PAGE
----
Waterdown acupuncturist Jae Joo has an insatiable appetite for learning – and It’s clear from the diplomas and certificates that adorn his office wall that he has spent much of his 68 years studying a variety of disciplines.
Indeed, the wall space at Waterdown Acupuncture Clinic on Main Street South isn’t large enough to carry all of his diplomas and he has had to store the surplus on the bookshelves below. However, he has found room to display his latest achievement, a PhD in oriental medicine from American Liberty University in Newport Beach, California. It took seven years for him to complete his doctorate. Normally, it would take four years, but Joo has a business to run, so he had to take breaks from his studying. “There is so much work to be done,” he said.
Since emigrating to Canada from his native South Korea in 1979, Joo has found many outlets to satisfy his passion for learning. He studied in China, Canada and the United States to become a Chinese medical practitioner, which includes providing acupuncture, herbal medicine and tuina, a combination of chiropractry and physiotherapy.
A resident of Waterdown since 1988, Joo obtained a master’s degree in engineering from Memorial University in St. John’s, Nfld. shortly after moving to Canada at the age of 33. He worked as project engineer at the university until moving to Toronto in 1985.
“It’s important to keep learning more and more, not only for myself but to make society better and healthier.”
He holds four master’s degrees. Besides one in engineering, he has one in science and two in theology. He also has a diploma in sex and drug counselling. He received his degree as a Chinese medical practitioner in 2002 from the Toronto School of Traditional Chinese Medicine, where he later worked as a member of the teaching faculty. Before that, he studied at the China Academy of Traditional Chinese Medicine in Bejing.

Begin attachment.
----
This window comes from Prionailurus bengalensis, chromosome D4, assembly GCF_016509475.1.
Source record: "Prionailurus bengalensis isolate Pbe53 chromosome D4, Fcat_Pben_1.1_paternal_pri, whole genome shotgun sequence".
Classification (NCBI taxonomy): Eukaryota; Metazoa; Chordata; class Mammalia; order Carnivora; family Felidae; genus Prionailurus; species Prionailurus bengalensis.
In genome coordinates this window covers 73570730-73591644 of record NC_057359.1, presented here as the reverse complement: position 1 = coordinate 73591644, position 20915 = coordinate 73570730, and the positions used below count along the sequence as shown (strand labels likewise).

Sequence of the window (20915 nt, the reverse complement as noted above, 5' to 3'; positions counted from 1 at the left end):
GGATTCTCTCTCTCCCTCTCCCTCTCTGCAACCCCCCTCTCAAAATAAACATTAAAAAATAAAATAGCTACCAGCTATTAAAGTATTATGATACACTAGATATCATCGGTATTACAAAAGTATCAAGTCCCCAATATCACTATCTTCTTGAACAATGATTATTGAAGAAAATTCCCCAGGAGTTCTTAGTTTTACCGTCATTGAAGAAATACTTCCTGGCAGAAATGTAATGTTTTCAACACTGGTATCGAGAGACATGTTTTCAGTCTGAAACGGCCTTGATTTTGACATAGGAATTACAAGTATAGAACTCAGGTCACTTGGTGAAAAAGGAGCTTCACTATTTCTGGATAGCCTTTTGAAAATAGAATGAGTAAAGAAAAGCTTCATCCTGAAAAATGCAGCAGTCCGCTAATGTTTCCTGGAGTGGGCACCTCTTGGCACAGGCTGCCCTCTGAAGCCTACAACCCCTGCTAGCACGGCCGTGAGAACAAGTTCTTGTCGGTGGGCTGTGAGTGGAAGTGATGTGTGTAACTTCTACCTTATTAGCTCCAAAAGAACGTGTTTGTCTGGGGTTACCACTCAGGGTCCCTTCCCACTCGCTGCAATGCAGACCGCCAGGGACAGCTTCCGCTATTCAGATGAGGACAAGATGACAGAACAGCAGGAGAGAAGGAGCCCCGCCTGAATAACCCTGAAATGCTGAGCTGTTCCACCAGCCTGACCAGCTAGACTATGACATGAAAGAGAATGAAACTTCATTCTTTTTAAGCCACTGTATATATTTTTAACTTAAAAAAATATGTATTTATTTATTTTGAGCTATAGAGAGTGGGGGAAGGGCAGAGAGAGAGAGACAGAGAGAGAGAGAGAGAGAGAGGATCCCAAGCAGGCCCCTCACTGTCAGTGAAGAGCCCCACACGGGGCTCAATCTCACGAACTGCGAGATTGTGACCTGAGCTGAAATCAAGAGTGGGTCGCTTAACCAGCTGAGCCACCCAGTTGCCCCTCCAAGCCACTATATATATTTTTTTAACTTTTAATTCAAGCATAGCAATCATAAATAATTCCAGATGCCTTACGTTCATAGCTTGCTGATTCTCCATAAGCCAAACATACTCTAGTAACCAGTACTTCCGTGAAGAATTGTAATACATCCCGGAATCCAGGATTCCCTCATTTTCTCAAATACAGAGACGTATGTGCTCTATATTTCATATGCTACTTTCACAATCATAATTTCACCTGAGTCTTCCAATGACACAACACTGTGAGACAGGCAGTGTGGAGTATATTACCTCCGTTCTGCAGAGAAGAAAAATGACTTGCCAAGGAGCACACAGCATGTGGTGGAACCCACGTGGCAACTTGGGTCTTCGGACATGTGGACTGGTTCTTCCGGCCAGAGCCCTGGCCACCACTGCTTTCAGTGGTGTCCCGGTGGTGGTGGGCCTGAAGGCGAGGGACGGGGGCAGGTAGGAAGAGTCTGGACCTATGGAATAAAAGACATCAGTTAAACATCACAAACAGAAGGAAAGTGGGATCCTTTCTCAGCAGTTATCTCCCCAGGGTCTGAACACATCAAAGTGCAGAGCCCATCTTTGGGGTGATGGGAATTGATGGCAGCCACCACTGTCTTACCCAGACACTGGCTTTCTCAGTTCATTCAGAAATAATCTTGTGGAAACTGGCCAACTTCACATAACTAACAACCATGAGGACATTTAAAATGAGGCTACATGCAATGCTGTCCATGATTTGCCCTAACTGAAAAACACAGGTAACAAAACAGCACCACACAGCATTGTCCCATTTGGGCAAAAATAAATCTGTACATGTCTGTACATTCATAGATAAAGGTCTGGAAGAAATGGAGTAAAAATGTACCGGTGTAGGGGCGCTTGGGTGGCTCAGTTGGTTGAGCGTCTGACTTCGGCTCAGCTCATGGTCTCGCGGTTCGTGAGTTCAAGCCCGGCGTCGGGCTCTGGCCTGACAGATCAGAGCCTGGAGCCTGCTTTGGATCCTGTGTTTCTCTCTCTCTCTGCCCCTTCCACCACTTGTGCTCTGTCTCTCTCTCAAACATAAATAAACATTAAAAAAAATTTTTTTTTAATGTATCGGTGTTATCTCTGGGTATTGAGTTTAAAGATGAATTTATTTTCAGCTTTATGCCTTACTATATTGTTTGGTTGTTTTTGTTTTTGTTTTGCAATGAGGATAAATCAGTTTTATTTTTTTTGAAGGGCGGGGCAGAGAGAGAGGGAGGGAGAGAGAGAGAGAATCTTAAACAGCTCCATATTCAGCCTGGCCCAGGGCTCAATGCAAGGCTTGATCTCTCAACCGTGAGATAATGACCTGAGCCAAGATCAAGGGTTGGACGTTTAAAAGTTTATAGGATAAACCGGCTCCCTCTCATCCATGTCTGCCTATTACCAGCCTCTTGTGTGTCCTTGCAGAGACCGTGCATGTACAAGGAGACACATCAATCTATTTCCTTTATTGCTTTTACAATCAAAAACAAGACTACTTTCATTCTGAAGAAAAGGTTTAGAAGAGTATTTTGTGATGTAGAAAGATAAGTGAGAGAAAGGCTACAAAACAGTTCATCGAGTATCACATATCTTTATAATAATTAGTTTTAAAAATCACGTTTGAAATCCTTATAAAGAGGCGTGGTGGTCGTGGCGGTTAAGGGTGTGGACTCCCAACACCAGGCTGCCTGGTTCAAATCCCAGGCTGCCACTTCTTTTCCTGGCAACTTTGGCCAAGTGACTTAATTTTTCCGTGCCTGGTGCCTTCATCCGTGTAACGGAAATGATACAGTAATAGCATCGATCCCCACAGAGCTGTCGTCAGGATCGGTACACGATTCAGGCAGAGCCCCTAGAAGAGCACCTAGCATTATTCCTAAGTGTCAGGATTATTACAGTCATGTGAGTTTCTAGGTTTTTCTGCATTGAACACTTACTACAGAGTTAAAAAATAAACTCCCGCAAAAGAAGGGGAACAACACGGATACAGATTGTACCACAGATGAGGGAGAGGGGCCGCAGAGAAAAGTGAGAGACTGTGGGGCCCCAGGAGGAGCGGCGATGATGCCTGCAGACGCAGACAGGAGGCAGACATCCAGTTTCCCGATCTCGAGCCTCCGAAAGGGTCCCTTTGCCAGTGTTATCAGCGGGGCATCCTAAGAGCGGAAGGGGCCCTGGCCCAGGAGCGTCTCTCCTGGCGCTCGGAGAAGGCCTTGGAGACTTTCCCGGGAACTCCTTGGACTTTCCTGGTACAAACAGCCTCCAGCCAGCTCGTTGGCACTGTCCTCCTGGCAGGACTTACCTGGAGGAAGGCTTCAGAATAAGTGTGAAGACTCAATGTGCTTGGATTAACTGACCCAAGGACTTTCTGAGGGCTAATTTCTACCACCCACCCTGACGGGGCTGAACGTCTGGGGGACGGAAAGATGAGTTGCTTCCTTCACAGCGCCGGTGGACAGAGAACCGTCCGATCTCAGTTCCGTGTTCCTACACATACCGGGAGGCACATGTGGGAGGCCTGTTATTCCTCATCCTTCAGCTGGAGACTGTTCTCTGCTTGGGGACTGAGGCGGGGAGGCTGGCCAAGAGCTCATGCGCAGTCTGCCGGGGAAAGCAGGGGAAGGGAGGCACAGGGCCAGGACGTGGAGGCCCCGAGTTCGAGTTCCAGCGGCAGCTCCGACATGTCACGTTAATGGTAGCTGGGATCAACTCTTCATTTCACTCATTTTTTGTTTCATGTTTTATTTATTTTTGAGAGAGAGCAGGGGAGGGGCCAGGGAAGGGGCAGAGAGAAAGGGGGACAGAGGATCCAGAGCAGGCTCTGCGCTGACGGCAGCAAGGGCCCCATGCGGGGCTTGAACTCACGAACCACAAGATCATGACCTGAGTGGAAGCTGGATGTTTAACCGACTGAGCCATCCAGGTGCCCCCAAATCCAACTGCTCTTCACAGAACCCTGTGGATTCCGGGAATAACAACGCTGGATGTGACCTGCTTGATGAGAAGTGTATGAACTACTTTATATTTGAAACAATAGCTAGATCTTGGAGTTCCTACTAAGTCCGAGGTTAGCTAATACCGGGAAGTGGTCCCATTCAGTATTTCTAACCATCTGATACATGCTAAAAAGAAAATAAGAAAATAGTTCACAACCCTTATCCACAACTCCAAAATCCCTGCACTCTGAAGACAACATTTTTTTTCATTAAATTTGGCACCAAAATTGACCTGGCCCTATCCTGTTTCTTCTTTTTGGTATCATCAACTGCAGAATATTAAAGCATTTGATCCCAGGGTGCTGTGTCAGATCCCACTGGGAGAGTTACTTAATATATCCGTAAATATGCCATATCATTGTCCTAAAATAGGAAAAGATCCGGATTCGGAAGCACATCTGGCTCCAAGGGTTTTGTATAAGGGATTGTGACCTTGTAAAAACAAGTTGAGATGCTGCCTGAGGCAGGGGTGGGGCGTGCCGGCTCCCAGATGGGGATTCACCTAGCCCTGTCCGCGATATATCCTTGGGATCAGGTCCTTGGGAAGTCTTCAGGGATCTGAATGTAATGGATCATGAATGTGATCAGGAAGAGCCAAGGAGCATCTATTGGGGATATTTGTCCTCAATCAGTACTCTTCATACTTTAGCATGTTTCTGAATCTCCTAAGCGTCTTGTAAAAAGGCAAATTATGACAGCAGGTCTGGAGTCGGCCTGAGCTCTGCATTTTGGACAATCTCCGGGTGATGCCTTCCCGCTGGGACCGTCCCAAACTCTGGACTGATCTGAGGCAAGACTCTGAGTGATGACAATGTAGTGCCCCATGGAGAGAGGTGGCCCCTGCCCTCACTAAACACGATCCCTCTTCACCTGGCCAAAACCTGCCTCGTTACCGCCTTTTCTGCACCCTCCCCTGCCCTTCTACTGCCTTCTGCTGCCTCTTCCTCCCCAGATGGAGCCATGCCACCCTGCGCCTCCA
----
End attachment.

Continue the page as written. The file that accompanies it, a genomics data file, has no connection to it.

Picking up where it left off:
He is a pastor at the World Mission Church in Toronto and has been a medical missionary for the past several years, having travelled to 17 countries, including South Africa, Botswana, China, Turkey, Haiti, the Dominican Republic, Honduras, El Salvador, Mexico and Nicaragua.
More important than obtaining degrees is the desire to “keep learning,” Joo said. His thirst for knowledge is his motivation to keep on learning. “The degrees don’t mean anything,” he said. “It’s important to keep learning more and more, not only for myself but to make society better and healthier.”
While receiving a PhD as a senior citizen may seem unusual, Joo said it isn’t all that uncommon in the field of Chinese medicine to receive a doctorate later in life. His thesis was entitled, A Comparative Study on Diabetes Research Between Western Medicine and Oriental Medicine. It is a subject that interests him a great deal as diabetes affects the lives of so many.
“We lose one person to diabetes every seven seconds in the world,” he said. He recites other findings of various studies with ease. “Close to 20 per cent of seniors have diabetes. More than half of all amputations are caused by diabetes. One out of four Canadians have problems with diabetes.”
Joo suggests that diabetes can be better controlled by working in the community and with schools to raise awareness of the disease, particularly among young people, so they can adjust their lifestyles and diets to prevent it.
Joo’s wife, Sunny, and their three daughters, Janice, Julie and Joyce, travelled to California in May to attend the convocation ceremony and congratulate Joo on his achievement.